First, the Chaplet was primarily intended by our Lord to be an intercessory prayer. We must never forget that the Chaplet is above all a plea for "mercy upon us, and upon the whole world." This dimension of the Chaplet must never be absent from our intentions in using it.
Jesus said to St. Faustina : "Oh, what great graces I will grant to souls who say this chaplet; the very depths of My tender mercy are stirred for the sake of those who say the chaplet" (Diary of St. Faustina, entry 848), and "My daughter, encourage souls to say the chaplet which I have given you. I pleases me to grant everything they ask of Me by saying the chaplet" (1541), and again, "Through the chaplet you will obtain everything, if what you ask for is according to My will" (1731).
Secondly, you ask about using the decades of the Chaplet as an act of "multiple reparation" to the Holy Face, Sacred Heart, Precious Blood, etc. Of course, one can do such things in one's private prayers — but I would caution against the multiplication of devotions in this way. The Lord does not look at the number of devotions we accomplish each day, no matter how beautiful they are, but at the loving attention and intention with which we do them.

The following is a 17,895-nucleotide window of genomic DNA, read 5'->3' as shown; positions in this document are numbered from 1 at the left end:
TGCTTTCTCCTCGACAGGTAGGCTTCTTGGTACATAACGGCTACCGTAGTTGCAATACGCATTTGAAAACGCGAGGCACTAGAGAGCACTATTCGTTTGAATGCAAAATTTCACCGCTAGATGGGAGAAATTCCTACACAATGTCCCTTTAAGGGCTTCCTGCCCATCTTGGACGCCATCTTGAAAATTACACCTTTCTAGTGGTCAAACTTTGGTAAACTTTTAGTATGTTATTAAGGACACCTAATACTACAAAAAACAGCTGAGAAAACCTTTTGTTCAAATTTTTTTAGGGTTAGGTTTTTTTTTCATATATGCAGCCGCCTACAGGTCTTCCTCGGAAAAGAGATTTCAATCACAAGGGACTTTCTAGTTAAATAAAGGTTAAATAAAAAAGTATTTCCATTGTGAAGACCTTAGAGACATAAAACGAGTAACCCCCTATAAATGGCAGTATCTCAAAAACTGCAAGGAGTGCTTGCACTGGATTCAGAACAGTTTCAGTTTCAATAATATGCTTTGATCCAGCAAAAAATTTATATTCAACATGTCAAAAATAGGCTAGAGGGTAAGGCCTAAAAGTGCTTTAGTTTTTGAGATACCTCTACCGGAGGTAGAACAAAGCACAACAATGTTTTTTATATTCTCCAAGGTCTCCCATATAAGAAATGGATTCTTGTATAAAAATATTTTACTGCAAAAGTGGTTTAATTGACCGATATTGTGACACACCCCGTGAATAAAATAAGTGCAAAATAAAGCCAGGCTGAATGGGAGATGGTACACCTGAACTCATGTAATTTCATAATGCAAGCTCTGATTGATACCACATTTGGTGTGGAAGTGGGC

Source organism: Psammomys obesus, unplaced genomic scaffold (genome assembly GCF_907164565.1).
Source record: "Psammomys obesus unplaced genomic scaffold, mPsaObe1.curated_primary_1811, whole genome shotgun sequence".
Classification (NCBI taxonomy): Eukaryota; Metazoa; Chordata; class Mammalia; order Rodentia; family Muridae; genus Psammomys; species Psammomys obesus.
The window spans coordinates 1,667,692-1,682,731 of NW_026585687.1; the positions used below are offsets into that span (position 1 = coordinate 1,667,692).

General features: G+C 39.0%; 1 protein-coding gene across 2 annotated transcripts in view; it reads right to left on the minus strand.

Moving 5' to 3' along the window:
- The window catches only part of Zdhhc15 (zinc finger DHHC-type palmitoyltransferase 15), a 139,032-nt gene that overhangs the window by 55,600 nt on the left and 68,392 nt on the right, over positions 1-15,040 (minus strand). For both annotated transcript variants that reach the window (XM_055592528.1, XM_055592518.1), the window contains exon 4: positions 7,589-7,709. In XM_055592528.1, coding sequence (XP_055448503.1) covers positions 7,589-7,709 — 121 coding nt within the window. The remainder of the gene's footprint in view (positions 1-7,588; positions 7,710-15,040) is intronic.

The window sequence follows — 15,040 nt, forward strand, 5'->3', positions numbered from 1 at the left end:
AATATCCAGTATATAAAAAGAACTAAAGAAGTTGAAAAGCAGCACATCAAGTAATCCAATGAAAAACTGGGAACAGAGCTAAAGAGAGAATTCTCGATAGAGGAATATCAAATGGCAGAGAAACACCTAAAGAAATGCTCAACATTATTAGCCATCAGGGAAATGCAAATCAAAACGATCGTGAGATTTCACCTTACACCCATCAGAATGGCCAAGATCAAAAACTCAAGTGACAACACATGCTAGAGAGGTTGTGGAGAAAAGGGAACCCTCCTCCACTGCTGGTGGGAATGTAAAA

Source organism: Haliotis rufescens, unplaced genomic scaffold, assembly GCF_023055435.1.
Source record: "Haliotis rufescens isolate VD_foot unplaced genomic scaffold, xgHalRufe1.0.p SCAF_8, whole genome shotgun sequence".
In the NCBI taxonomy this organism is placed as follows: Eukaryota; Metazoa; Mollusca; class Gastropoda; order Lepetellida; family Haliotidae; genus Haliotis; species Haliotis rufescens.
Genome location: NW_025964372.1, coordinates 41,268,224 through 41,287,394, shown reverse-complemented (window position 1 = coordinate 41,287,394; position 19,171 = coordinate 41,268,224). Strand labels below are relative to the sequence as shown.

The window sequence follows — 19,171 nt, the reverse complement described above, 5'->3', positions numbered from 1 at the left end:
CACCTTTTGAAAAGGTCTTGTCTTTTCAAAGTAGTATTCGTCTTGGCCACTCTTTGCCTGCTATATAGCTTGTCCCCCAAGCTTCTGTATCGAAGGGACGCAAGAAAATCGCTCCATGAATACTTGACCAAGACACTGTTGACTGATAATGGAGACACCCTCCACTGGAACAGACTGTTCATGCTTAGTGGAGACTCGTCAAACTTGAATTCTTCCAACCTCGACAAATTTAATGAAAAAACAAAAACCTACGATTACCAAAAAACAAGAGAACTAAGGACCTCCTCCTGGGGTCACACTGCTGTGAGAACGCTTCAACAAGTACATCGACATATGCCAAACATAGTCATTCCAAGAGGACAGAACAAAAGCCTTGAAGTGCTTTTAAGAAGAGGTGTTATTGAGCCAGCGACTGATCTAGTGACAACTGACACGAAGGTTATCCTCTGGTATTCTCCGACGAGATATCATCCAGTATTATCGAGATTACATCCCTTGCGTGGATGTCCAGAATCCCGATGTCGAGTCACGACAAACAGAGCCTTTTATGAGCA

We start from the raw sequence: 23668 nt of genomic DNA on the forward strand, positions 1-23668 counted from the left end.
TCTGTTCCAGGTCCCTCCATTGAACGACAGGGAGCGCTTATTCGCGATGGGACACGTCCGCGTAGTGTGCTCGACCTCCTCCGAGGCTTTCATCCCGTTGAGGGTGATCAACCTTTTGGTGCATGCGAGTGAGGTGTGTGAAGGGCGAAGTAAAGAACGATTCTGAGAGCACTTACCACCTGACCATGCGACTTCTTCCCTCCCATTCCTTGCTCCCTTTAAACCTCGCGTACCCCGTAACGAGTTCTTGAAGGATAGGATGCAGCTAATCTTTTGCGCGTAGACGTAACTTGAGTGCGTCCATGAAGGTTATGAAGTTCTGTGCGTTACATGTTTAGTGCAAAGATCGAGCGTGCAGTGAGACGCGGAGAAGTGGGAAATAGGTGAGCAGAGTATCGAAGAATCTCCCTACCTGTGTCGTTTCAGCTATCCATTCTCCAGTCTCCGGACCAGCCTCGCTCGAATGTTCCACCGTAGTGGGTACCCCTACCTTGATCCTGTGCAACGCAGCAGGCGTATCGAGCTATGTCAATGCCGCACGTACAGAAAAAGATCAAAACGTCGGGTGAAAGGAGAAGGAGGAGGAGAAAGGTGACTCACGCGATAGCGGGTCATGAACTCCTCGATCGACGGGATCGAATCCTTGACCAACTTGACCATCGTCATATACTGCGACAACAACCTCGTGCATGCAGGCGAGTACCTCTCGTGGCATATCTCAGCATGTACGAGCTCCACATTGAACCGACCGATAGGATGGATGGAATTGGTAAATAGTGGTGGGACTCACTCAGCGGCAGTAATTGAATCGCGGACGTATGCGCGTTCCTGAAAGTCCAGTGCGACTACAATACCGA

The spiritual life of some Catholics is literally cluttered with special devotions. It would be better, I think, to choose one or two devotions upon which to focus each month, or each year, carefully cultivating the fruits of them one at a time, rather than trying to collect and use as many as possible, all at the same time.
The Bible says, "For everything there is a season, and a time for every purpose under heaven" (Eccles3:1-8). All the devotions you mention are good, but I think they each bear more fruit in our hearts when we use them to focus upon the holy mysteries they represent one at a time, in gentle sequence. Of course, our holy Mother the Church encourages us to do just that when it sets aside particular months of the year as, for example, the month of Mary (May) or the month of the Sacred Heart (June). Why not use the chaplet as an act of reparation that joins in with that rhythm of prayer going on throughout the whole universal Church ?
Robert Stackpole, STD, is the director of the John Paul II Institute of Divine Mercy.
Got a question? E-mail to me at firstname.lastname@example.org.